Employees Trump Organized Crime as Source of Retail Shrink, Study Finds

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RSR Research's most recent benchmark report, "Winning Trends in Loss Prevention: Benchmark Study 2008" reveals that despite media hype around Organized Crime as a driver of shrink, retail's reality is vastly different. The sources of shrink remain unchanged. Employees steal cash and merchandise, "sweetheart" friends at the Point of Sale and make administrative errors, while customers still steal merchandise. Retailers believe their best hope to solving these seemingly intractable problems lies in adding more business intelligence to existing technology implementations.

Winning Trends in Loss Prevention: Benchmark study 2008

It's incredibly hard to create a customer-centric store when your core belief is that your employees, who are your company's face to the world, will steal from you at the first opportunity. Nonetheless, according to a new RSR Benchmark report, sponsored by Micros Retail and Sensormatic, "Winning Trends in Loss Prevention: Benchmark study 2008", this is the pervasive retailing condition.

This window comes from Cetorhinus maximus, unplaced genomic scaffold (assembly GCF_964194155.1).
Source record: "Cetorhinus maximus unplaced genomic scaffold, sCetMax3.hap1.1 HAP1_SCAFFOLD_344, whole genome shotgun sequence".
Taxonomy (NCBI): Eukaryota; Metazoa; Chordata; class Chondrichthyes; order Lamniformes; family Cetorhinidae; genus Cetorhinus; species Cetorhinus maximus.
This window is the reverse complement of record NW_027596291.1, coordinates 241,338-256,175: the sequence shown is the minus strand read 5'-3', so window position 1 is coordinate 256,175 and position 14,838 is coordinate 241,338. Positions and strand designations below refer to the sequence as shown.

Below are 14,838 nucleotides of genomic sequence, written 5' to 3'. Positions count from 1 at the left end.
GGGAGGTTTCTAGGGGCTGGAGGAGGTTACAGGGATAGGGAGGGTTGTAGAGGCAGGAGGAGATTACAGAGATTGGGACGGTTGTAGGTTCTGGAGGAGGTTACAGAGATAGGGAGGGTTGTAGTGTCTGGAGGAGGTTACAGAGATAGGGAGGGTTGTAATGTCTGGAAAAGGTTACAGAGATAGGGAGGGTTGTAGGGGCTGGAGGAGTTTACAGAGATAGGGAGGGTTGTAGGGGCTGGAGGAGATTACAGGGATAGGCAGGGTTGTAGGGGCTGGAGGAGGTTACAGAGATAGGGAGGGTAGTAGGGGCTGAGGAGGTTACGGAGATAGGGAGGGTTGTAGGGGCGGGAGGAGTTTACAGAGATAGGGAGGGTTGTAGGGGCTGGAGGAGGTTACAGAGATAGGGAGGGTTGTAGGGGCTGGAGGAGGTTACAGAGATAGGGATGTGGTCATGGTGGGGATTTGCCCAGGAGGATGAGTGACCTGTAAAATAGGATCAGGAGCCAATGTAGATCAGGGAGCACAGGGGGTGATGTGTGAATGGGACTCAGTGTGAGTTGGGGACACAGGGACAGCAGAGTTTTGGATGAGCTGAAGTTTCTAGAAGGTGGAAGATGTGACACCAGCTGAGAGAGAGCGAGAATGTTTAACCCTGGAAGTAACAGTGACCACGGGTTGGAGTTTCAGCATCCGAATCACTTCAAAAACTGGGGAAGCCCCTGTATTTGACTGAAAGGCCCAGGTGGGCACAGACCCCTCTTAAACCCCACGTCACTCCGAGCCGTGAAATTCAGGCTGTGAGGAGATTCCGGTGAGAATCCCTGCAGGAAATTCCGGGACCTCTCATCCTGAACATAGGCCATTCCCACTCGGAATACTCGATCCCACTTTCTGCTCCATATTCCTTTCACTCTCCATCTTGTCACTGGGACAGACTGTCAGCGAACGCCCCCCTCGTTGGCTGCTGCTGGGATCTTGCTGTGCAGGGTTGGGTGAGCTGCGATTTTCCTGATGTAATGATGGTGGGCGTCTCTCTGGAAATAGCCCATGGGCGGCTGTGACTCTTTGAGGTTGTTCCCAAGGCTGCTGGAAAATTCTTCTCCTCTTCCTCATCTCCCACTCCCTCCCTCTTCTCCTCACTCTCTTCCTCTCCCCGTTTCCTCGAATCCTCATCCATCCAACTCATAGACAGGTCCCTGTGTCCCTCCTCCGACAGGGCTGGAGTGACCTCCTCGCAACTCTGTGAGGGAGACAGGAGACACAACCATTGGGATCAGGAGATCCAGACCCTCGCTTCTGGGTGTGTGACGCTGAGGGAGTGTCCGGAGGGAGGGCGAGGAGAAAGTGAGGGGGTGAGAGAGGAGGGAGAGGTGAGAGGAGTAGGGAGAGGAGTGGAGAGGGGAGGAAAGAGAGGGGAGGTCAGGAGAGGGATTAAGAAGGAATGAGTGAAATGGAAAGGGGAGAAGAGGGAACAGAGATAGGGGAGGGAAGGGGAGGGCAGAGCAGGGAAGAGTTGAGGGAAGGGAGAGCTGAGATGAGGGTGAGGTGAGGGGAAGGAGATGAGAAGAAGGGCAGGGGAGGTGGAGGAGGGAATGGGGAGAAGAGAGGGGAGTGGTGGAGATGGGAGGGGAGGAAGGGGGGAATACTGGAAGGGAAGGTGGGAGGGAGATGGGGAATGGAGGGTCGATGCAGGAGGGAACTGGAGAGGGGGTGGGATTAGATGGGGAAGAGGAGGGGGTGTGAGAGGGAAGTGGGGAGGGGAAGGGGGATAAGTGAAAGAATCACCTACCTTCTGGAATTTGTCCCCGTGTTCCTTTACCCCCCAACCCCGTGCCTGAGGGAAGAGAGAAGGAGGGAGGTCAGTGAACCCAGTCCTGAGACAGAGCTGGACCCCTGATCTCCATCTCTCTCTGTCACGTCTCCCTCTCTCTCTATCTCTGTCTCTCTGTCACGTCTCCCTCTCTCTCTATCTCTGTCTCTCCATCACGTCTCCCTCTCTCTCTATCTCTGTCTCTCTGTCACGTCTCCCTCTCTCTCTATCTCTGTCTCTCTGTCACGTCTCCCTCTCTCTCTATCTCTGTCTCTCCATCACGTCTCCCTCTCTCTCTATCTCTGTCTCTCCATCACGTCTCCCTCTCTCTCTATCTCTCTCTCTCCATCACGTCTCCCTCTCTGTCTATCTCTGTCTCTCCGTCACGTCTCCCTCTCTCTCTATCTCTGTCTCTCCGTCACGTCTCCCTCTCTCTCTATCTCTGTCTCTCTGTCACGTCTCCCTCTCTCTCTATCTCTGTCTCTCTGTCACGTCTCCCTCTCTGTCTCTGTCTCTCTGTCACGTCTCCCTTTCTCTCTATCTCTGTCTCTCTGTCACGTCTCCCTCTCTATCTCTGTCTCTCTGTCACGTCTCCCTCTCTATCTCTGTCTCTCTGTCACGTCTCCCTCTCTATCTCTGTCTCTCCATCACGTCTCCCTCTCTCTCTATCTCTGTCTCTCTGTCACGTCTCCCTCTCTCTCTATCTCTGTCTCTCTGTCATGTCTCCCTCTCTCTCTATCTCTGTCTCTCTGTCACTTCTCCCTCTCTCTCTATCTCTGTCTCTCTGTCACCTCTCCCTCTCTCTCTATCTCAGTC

Ironically, the worst performing retailers are more concerned about employee theft than their peers. While 56% of retail winners believe employee theft of merchandise is one of the top-three sources of shrink, a stunning 80% of average performers and 70% of laggards believe their employees are stealing from them. This trumps customers as a source of shrink by a wide margin.

"New Loss Prevention initiatives have to be cost-effective in both human and financial terms", said Paula Rosenblum, Managing Director and author of the report. "Retailers are looking to add business intelligence to existing technologies and provide exception-based reports from video and text-based data to the responsible party. They believe new LP initiatives can reduce their shrink by 10-25%."

RSR's new study, Winning Trends in Loss Prevention: Benchmark Study 2008, identifies the internal obstacles retailers face in driving new LP initiatives and the methods retail winners use to overcome those obstacles.    It also provides recommendations for improving results without intruding on the core tenet of customer-centricity.

To obtain a complimentary copy of the report, click here or paste the following URL in your browser:


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Paula Rosenblum

Steve Rowen
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